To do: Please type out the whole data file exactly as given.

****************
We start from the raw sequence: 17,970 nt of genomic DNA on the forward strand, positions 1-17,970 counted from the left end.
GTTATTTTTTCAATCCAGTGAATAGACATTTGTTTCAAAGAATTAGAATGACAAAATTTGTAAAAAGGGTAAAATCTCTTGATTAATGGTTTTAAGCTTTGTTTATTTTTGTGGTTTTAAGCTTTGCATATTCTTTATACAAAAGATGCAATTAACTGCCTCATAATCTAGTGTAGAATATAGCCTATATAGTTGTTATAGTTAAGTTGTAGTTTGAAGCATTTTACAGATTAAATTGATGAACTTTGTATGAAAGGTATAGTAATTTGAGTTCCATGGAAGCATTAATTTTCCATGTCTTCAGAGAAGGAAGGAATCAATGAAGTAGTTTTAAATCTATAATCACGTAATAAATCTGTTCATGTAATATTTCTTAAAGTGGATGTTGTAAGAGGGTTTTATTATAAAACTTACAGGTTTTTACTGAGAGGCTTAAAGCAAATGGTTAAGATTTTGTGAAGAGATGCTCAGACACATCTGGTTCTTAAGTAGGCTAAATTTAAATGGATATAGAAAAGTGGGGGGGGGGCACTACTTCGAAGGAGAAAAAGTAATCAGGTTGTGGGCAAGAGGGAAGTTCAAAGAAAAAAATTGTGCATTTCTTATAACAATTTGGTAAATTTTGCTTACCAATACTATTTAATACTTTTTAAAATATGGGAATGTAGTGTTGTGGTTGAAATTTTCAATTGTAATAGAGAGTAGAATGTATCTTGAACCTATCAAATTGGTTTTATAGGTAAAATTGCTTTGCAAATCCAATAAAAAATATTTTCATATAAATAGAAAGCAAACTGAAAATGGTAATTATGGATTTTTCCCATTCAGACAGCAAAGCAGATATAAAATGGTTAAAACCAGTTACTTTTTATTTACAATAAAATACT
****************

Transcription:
We start from the raw sequence: 17,970 nt of genomic DNA on the forward strand, positions 1-17,970 counted from the left end.
GTTATTTTTTCAATCCAGTGAATAGACATTTGTTTCAAAGAATTAGAATGACAAAATTTGTAAAAAGGGTAAAATCTCTTGATTAATGGTTTTAAGCTTTGTTTATTTTTGTGGTTTTAAGCTTTGCATATTCTTTATACAAAAGATGCAATTAACTGCCTCATAATCTAGTGTAGAATATAGCCTATATAGTTGTTATAGTTAAGTTGTAGTTTGAAGCATTTTACAGATTAAATTGATGAACTTTGTATGAAAGGTATAGTAATTTGAGTTCCATGGAAGCATTAATTTTCCATGTCTTCAGAGAAGGAAGGAATCAATGAAGTAGTTTTAAATCTATAATCACGTAATAAATCTGTTCATGTAATATTTCTTAAAGTGGATGTTGTAAGAGGGTTTTATTATAAAACTTACAGGTTTTTACTGAGAGGCTTAAAGCAAATGGTTAAGATTTTGTGAAGAGATGCTCAGACACATCTGGTTCTTAAGTAGGCTAAATTTAAATGGATATAGAAAAGTGGGGGGGGGGCACTACTTCGAAGGAGAAAAAGTAATCAGGTTGTGGGCAAGAGGGAAGTTCAAAGAAAAAAATTGTGCATTTCTTATAACAATTTGGTAAATTTTGCTTACCAATACTATTTAATACTTTTTAAAATATGGGAATGTAGTGTTGTGGTTGAAATTTTCAATTGTAATAGAGAGTAGAATGTATCTTGAACCTATCAAATTGGTTTTATAGGTAAAATTGCTTTGCAAATCCAATAAAAAATATTTTCATATAAATAGAAAGCAAACTGAAAATGGTAATTATGGATTTTTCCCATTCAGACAGCAAAGCAGATATAAAATGGTTAAAACCAGTTACTTTTTATTTACAATAAAATACT